Customers in your business make various actions. We call these actions events. If you want to have detailed overview of customer behaviour, you need to track these events. By tracking the most significant events you can define your customer’s journey and respond to them with specific actions. For instance, send an email after registration or show a banner after second visit. You can also create segmentations based on your customers’ behaviour and then create a specific campaign for each segment.
Configure & view events structure in a Data manager.
You can define any event types for each of your project based on your business model or your current goals. If you have product e-commerce website, your basic customer journey will probably/most likely be:
- Visiting your website
- Searching for specific product
- Product page
- Adding product to the cart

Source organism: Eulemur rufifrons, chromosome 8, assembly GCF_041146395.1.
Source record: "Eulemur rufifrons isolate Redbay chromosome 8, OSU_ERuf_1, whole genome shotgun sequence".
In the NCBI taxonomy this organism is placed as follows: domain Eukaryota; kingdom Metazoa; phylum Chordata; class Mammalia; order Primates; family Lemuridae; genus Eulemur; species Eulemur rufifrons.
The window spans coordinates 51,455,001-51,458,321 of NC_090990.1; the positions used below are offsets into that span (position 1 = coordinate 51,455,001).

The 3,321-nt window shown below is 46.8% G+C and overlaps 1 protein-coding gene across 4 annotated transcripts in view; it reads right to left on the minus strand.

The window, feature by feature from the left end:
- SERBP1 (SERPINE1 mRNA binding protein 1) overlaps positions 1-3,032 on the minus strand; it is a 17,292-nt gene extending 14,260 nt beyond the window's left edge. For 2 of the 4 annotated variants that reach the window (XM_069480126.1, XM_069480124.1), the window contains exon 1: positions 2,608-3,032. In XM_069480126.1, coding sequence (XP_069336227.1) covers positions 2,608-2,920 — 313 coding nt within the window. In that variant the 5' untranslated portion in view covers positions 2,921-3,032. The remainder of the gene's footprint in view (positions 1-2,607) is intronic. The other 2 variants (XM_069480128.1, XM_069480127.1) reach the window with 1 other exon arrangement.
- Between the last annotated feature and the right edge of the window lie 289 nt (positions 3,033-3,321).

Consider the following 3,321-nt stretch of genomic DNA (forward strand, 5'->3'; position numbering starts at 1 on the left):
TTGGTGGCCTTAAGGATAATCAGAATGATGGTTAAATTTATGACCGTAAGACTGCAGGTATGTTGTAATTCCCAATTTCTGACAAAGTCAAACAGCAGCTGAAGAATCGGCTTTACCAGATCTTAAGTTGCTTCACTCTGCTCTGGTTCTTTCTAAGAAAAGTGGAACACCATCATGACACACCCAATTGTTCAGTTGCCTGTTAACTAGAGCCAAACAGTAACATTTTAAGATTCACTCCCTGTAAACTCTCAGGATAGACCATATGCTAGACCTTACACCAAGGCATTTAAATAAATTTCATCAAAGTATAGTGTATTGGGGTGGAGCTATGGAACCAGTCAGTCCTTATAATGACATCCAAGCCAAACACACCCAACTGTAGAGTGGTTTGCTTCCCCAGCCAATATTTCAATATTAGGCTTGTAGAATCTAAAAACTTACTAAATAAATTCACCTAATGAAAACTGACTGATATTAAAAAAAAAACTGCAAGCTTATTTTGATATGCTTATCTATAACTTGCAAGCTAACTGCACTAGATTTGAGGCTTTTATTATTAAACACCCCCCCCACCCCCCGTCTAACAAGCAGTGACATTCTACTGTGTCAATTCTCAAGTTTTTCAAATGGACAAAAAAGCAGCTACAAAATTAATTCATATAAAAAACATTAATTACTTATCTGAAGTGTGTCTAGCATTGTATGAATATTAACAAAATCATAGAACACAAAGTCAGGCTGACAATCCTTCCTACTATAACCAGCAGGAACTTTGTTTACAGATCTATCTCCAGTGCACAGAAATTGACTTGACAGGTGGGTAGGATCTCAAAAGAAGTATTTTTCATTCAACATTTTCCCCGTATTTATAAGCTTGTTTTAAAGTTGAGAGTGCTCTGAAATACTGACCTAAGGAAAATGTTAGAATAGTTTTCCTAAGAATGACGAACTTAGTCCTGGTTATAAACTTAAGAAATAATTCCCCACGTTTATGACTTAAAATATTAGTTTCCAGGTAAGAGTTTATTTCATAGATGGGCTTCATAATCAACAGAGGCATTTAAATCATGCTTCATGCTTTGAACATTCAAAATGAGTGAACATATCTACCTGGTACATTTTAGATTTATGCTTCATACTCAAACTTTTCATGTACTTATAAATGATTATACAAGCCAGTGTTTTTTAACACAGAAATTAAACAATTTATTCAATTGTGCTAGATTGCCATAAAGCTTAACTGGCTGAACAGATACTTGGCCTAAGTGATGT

- Going through ordering process
So the possible events for tracking will be: ‘search’, ‘product view’, ‘add product to cart’, ‘checkout’, ‘purchase’. Remember that you can define any event names you wish. Our recommendation is to make them self-descriptive and human understandable.
Each event can have numerous attributes. Usually an attribute is used for enhancing the event data, e.g. for each purchase event you would want to track total price. If you have total price as an attribute, you can easily create analysis with revenue, average order price or event compute CLV. Another usage of attributes is that you can drill-down report by them: for instance, drill-down purchases by countries, or products by categories or visits by UTM campaigns. The limitation of event attributes is 255 per event.
We recommend to track all attributes that enrich the information about the event. Example of adding more detail into event for purchase_item event will be product name, category, or purchase ID. You should add attributes that can be aggregated for a customer or to create a metric. Usually numbers or counts, such as item price, total price or count of items.
Updated 2 years ago